This week our blog is about the mighty rowanberry. This beautiful orange / red berry comes from the Rowan Tree (Sorbus Aucuparia), also known as the Mountain Ash. Like the Rosa Canina which supplies our rosehips it is a member of the Rose family, Rosaceae. In local folklore the Rowan tree is considered to be lucky and to ward off witches and evil spirits. It has certainly been lucky for us.
Around the home of Biggar Gin the Rowan trees are just coming into bloom about now and so far it looks like it is going to be a good crop. Traditionally a heavy crop of Rowan berries is said to mean a hard winter ahead....the perfect excuse for mulled gin toddies!
We have two special friends of Biggar Gin to thank for our interest in rowanberries as a botanical and who alerted us to its culinary merits.
Firstly, our mother, Liz who makes amazing rowanberry jelly. This is delicious on toast; with a cheese board; stirred into a venison casserole - we get our venison from the deer farm at Carmichael Estate (buy-online) - or even with turkey instead of cranberry sauce. So tasty. Thanks, Mum!
Secondly, our friend Paddy who lives in the beautiful village of Dietnen am Hochkönig in the Austrian Alps where they make an unusual local schnapps from rowanberry or as they say vogelbeere (literally bird berries).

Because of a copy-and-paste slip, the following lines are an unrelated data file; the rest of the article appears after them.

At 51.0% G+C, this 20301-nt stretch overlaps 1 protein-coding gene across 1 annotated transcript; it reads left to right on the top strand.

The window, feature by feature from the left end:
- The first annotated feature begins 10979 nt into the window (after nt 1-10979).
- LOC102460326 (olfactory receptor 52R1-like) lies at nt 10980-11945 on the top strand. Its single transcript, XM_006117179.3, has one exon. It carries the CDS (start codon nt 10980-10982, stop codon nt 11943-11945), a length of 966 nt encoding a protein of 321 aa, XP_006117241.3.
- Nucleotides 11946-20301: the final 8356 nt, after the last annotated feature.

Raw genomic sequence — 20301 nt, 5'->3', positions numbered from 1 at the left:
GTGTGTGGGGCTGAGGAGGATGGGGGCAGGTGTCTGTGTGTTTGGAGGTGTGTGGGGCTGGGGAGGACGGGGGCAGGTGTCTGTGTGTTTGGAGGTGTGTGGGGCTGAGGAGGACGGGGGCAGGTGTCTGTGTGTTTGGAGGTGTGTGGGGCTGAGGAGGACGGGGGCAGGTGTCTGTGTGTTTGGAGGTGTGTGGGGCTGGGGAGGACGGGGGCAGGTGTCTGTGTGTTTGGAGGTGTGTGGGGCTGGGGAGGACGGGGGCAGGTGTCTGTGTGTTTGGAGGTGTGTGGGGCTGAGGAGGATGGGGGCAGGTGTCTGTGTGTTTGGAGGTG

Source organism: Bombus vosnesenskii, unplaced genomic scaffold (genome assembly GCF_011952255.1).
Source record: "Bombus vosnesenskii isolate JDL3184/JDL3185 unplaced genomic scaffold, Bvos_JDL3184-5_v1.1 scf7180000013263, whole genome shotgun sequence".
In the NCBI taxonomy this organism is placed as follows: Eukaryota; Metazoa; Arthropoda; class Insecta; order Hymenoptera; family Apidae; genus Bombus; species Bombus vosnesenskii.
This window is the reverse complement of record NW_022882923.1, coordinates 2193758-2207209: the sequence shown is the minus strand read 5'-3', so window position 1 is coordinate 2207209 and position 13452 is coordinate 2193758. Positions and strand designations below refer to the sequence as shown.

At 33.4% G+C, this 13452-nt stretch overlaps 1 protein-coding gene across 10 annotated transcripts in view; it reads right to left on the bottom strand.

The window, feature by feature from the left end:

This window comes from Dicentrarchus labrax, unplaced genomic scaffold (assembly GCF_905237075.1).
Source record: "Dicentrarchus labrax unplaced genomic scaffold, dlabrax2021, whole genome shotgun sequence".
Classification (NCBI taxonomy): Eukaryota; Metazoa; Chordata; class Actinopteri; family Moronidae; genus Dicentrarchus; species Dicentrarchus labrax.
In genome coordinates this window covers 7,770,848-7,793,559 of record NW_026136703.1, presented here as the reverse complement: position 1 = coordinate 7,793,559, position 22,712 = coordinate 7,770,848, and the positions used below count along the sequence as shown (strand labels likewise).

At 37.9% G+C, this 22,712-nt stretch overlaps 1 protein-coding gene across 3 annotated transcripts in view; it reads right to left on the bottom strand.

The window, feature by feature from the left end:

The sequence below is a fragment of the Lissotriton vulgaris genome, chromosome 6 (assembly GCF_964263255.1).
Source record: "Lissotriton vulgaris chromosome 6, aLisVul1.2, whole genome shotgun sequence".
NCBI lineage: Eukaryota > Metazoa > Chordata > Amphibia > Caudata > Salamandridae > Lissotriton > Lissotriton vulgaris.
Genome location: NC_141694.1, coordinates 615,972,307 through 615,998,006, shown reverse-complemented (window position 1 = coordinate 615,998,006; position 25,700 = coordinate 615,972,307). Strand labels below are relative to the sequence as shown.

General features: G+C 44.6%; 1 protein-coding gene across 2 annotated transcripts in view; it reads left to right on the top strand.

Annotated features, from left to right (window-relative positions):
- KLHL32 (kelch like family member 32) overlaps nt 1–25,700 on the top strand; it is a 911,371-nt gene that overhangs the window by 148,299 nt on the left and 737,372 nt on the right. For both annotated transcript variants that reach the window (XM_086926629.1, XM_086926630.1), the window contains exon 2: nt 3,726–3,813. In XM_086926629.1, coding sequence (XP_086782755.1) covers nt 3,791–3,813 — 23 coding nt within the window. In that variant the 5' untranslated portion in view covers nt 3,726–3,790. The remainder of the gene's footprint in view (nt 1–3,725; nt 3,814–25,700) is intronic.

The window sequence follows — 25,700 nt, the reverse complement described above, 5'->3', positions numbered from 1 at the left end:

Paddy introduced us to this, which we think is the perfect pick-me-up after a hard day’s skiing. We loved the astringent, bitter-sweet taste of this schnapps and felt sure that the rowans which grow in abundance in the Biggar area had a role to play in Biggar Gin.
We find that the rowanberry adds some sweetness along with some slightly bitter, astringent tones to Biggar Gin that complement and round out the caramel of the rosehips and the spice that comes from pink pepercorns, coriander seeds and cardamon pods. We also get faint tones of marzipan from it! Its is very much an integral part of our gin.
We are very lucky to have a large number of traditional red-berried rowan trees growing in our woodland close to the distillery site. Last year our friends at Landmarkers (www.landmarkers.co.uk) kindly gave us some white-fruiting Japanese rowans to plant in the woodland. We hope to experiment with those in the years to come.
Please note that we advise you not to eat raw Rowan Berries which can be slightly toxic. Much better to enjoy in some of Mum’s rowanberry jelly or in a Biggar Gin!